Thursday, November 20, 2008

The Wall Street Journal's Ben Worthen Investigates New Wave of State Privacy Laws

The Wall Street Journal’s Ben Worthen digs into the new email privacy and data security laws enacted in Nevada and Massachusetts. The Nevada law went into effect October 1st. The Massachusetts law goes into effect in January.

In his October 16th article Worthen draws insight from experts in the field:

“The new state data-security laws are stricter than past regulations, which only required businesses to notify people whose personal information they lost. The new laws establish a standard that can be used by plaintiffs in civil suits to argue that a business that lost data was negligent” -- Miriam Wugmeister, attorney with Morrison & Foerster LLP.”

"We do business in all 50 states so we're definitely reviewing it." -- Andrew Speirs, Information security officer for National Life Group, insurance based in Montpelier, Vt.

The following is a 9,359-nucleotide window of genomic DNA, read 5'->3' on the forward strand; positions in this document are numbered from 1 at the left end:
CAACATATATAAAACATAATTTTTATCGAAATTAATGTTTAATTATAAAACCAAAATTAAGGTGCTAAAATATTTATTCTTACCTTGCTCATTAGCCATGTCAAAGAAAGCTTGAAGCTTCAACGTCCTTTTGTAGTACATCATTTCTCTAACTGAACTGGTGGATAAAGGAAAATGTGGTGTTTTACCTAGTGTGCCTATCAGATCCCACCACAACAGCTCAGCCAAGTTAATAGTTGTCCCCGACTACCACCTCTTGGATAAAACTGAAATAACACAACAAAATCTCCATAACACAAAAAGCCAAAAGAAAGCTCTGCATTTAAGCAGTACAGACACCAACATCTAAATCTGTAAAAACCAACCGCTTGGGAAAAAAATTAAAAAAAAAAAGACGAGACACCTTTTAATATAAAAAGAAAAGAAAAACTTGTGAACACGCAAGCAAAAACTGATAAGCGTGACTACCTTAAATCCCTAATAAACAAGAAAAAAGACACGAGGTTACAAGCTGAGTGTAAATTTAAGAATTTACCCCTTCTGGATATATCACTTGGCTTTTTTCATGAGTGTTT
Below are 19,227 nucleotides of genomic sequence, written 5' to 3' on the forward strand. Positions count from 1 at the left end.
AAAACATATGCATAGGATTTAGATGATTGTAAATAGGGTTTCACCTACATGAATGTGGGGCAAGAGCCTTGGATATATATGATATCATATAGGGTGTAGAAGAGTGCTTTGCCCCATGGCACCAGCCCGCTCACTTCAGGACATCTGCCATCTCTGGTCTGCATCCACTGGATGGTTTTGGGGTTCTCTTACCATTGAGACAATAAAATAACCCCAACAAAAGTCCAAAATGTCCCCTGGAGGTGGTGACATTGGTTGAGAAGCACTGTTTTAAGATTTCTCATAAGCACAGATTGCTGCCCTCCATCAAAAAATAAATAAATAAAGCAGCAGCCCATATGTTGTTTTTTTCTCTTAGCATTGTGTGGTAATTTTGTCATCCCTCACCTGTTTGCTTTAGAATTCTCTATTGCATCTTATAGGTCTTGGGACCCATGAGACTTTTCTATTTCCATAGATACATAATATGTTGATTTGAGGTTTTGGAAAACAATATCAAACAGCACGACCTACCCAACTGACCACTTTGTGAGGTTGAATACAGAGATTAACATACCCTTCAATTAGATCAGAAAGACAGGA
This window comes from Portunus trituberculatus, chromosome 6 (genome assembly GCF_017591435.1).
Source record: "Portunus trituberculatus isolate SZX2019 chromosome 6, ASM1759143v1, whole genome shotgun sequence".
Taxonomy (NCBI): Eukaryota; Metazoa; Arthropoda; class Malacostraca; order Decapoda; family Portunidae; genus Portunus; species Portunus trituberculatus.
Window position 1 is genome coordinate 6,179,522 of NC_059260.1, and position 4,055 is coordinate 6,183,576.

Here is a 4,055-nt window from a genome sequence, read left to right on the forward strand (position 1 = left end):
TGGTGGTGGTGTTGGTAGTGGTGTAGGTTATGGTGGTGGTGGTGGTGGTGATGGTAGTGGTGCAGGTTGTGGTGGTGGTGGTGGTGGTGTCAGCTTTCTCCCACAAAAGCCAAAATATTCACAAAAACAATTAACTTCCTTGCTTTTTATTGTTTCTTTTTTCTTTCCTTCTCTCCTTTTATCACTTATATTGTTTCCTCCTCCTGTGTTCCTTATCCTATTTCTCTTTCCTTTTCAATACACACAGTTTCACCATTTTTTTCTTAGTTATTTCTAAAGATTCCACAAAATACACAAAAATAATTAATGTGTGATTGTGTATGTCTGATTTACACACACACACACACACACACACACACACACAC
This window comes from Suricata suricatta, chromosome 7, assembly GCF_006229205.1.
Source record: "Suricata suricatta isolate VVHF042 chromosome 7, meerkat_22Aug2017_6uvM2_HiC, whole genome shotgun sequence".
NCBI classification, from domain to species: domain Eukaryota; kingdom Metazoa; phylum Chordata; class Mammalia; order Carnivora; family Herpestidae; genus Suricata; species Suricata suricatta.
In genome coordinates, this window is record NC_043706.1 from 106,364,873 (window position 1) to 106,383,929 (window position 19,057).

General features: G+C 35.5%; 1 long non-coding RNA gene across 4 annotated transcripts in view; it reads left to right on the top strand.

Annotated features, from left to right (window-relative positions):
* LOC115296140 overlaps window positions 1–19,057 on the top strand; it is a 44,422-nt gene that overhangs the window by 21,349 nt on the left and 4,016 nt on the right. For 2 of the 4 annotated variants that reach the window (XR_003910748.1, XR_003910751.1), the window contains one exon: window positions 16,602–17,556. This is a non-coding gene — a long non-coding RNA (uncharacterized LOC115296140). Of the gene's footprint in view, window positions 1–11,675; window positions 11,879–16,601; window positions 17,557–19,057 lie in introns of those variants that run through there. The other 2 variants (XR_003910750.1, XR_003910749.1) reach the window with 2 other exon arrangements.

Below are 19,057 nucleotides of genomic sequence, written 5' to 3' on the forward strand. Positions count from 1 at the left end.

"It's a burden, but it's something you have to do." -- Karen Grant, Chief Privacy Officer for Boston Based Partners HealthCare System Inc., commenting on the $100,000 price tag for complying with the new law.

"Breach-notification laws deal with what happens after the horse leaves the barn. [The new regulation] is intended to prevent the horse from getting out of the barn in the first place." -- Daniel Crane, Undersecretary of the Massachusetts Office of Consumer Affairs and Business Regulation.

My own firm’s approach to complying with the law looks at the participants in this legal ecosystem. So much paper moves between law firms, insurance companies and hospitals that some people call this the devil’s triangle. But people are also asking how to move these documents privately. My firm’s development team has produced one solution for client privacy.

We’re one of a handful of companies that have taken a specific look at how to move legal documents privately over the web. But these new laws make one thing clear: the reasonable expectation of privacy when using email is now being questioned under state law. More information on my firm’s solution is available at: Legal Lockbox.

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